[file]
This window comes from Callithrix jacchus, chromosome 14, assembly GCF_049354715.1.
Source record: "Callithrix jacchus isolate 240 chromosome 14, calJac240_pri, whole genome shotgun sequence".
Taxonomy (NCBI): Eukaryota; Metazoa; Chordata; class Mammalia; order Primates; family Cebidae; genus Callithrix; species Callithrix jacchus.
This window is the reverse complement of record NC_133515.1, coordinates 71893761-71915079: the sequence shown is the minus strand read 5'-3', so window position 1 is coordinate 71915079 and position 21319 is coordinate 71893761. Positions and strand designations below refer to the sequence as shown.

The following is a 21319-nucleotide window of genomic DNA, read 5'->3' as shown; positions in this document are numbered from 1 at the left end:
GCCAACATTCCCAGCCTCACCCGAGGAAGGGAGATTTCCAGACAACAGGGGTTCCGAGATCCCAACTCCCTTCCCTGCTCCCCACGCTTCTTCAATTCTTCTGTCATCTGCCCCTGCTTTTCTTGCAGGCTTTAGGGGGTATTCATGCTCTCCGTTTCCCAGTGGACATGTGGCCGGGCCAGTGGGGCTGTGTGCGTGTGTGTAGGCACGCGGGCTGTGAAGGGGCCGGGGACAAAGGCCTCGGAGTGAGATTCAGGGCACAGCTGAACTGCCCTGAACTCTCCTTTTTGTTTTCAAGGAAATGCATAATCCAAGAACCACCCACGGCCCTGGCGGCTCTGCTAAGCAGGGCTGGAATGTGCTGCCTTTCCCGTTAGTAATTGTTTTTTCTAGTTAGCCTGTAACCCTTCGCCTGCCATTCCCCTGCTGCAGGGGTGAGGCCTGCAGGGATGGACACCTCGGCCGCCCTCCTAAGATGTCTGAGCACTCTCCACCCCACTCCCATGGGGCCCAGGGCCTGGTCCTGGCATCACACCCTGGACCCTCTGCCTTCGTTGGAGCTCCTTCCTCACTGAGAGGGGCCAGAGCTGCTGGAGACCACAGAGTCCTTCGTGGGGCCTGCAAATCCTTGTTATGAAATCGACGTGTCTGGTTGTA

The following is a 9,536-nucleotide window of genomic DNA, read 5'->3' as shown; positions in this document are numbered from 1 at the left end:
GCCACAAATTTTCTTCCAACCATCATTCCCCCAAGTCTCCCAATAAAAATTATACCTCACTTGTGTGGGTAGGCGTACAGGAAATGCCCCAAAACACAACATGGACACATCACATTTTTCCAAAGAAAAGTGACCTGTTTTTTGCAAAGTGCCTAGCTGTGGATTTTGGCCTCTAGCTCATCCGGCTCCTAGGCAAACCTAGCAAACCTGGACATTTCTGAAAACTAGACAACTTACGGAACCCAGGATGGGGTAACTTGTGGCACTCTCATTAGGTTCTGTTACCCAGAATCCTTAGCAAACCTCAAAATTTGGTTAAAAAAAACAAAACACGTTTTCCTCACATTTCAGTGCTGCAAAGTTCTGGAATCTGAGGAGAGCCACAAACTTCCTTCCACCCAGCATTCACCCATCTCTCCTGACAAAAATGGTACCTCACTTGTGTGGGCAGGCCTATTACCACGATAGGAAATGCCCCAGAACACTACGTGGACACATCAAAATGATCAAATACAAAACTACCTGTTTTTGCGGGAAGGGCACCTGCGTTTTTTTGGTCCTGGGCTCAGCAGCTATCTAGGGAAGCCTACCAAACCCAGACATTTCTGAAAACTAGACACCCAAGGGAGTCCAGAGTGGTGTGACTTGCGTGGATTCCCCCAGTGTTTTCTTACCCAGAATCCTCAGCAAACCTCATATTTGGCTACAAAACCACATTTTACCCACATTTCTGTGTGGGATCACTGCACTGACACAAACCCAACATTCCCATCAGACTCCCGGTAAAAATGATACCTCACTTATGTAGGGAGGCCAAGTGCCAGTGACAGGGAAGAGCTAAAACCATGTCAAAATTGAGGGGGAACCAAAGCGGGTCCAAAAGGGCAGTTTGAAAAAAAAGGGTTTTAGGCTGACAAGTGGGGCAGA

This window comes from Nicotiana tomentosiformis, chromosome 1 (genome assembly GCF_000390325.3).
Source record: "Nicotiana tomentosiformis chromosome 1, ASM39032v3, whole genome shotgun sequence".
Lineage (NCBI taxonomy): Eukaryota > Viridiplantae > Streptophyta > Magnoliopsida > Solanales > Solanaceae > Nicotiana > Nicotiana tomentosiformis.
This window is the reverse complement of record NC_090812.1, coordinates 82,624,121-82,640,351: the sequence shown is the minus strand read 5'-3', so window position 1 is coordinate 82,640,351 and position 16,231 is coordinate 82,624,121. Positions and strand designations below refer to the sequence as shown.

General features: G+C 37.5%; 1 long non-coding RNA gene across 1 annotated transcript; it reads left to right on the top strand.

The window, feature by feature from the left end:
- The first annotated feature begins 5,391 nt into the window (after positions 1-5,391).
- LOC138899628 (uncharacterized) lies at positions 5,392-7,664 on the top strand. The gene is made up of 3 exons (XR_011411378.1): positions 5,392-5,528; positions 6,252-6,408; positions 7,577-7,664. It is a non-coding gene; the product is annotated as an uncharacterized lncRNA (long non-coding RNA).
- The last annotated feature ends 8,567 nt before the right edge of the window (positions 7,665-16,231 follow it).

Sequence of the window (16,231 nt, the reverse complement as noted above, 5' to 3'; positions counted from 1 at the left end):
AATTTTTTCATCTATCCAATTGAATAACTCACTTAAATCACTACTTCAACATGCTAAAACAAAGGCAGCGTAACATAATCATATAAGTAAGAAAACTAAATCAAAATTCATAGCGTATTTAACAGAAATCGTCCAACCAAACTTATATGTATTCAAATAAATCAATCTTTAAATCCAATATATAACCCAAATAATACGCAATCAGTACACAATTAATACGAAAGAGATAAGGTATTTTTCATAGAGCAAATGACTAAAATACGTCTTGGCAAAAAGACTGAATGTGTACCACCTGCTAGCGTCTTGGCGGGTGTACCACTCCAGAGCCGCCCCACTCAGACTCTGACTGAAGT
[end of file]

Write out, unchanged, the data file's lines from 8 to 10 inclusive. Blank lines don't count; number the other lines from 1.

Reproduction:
GCCACAAATTTTCTTCCAACCATCATTCCCCCAAGTCTCCCAATAAAAATTATACCTCACTTGTGTGGGTAGGCGTACAGGAAATGCCCCAAAACACAACATGGACACATCACATTTTTCCAAAGAAAAGTGACCTGTTTTTTGCAAAGTGCCTAGCTGTGGATTTTGGCCTCTAGCTCATCCGGCTCCTAGGCAAACCTAGCAAACCTGGACATTTCTGAAAACTAGACAACTTACGGAACCCAGGATGGGGTAACTTGTGGCACTCTCATTAGGTTCTGTTACCCAGAATCCTTAGCAAACCTCAAAATTTGGTTAAAAAAAACAAAACACGTTTTCCTCACATTTCAGTGCTGCAAAGTTCTGGAATCTGAGGAGAGCCACAAACTTCCTTCCACCCAGCATTCACCCATCTCTCCTGACAAAAATGGTACCTCACTTGTGTGGGCAGGCCTATTACCACGATAGGAAATGCCCCAGAACACTACGTGGACACATCAAAATGATCAAATACAAAACTACCTGTTTTTGCGGGAAGGGCACCTGCGTTTTTTTGGTCCTGGGCTCAGCAGCTATCTAGGGAAGCCTACCAAACCCAGACATTTCTGAAAACTAGACACCCAAGGGAGTCCAGAGTGGTGTGACTTGCGTGGATTCCCCCAGTGTTTTCTTACCCAGAATCCTCAGCAAACCTCATATTTGGCTACAAAACCACATTTTACCCACATTTCTGTGTGGGATCACTGCACTGACACAAACCCAACATTCCCATCAGACTCCCGGTAAAAATGATACCTCACTTATGTAGGGAGGCCAAGTGCCAGTGACAGGGAAGAGCTAAAACCATGTCAAAATTGAGGGGGAACCAAAGCGGGTCCAAAAGGGCAGTTTGAAAAAAAAGGGTTTTAGGCTGACAAGTGGGGCAGA

This window comes from Nicotiana tomentosiformis, chromosome 1 (genome assembly GCF_000390325.3).
Source record: "Nicotiana tomentosiformis chromosome 1, ASM39032v3, whole genome shotgun sequence".